Auditor General Blasts Kathleen Wynne's 'Fair Hydro Plan,' Improperly Keeping Hydro Debt Off Government Books
The Wynne government created a "needlessly complex" scheme to pay for its hydro rate cuts without showing the costs on its own bottom line, Ontario's auditor general said in a critical report released Tuesday.
Auditor General Bonnie Lysyk investigated the financing of what the Ontario Liberals call the "Fair Hydro Plan." The plan has reduced the average household electricity bill in the province by 25 per cent from the peak in the summer of 2016.
Lysyk said the government is "improperly" accounting for the $26 billion in debt the province is taking on to cut hydro bills in the short term.
The $26 billion is being borrowed through Ontario Power Generation, so will not appear on the province's books. Electricity customers will pay off that debt through rate increases spread out over the next 30 years.
The government chose that financing scheme "to keep deficits and an increase in net debt from showing up on the Province's books," Lysyk said in the report, tabled Tuesday morning in the Legislature.
"The government created a needlessly complex accounting / financing structure for the electricity rate reduction in order to avoid showing a deficit or an increase in net debt," writes Lysyk .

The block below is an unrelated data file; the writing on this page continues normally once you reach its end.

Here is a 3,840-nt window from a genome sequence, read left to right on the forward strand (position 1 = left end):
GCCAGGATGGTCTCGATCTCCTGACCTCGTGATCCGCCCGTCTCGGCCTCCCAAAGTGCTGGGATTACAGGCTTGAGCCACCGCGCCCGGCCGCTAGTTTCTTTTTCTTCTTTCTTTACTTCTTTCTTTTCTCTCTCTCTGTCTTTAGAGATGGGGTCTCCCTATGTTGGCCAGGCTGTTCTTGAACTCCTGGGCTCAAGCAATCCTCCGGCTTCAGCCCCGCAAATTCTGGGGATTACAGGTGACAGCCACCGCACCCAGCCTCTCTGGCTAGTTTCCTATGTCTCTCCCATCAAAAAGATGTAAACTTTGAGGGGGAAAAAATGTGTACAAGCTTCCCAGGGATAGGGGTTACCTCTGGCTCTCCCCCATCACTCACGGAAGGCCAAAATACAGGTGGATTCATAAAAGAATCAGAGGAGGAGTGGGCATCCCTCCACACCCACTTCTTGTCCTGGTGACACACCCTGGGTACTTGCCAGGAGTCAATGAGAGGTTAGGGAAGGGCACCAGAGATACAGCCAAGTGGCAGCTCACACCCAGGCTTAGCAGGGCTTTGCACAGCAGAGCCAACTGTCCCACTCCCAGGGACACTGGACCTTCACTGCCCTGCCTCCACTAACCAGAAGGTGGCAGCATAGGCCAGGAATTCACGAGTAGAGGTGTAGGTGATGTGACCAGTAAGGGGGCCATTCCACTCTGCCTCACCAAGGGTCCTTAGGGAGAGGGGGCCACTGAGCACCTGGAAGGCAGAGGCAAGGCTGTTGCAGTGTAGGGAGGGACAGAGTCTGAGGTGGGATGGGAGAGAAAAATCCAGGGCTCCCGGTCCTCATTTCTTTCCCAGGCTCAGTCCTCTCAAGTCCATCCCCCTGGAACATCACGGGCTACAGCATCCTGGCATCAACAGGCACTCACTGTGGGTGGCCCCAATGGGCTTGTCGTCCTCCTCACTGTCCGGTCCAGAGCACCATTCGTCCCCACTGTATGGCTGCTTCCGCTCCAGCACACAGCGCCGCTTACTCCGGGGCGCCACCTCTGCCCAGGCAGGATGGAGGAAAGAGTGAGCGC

The auditor says the plan could also result in Ontarians paying "up to $4 billion more than necessary" in interest. That's because OPG will be required to pay higher interest rates than the province would if the government took on the debt directly.
Lysyk told a news conference that the government is "wrong" in how it's accounting for the borrowing.
"Anywhere else in Canada, you won't see this done," she said. "The government's proposal is to treat that loss as an asset.
"That's like you treating your credit card debt as an asset in your books. Does that sound right to you?"
Rate cut won't last: Lysyk
The hydro rate cuts will not last, Lysyk found. "From 2028 on, ratepayers will be charged more than the actual cost of the electricity being produced in order to pay back the borrowings," she said in the report.
"The improper accounting also inappropriately transfers long-term accountability for significantly higher electricity bills to future governments," writes Lysyk. "Future governments will have to explain to ratepayers why electricity rates charged in 2028 and beyond exceed the actual cost of electricity."
The Wynne government is already trying to dismiss all of the auditor's findings.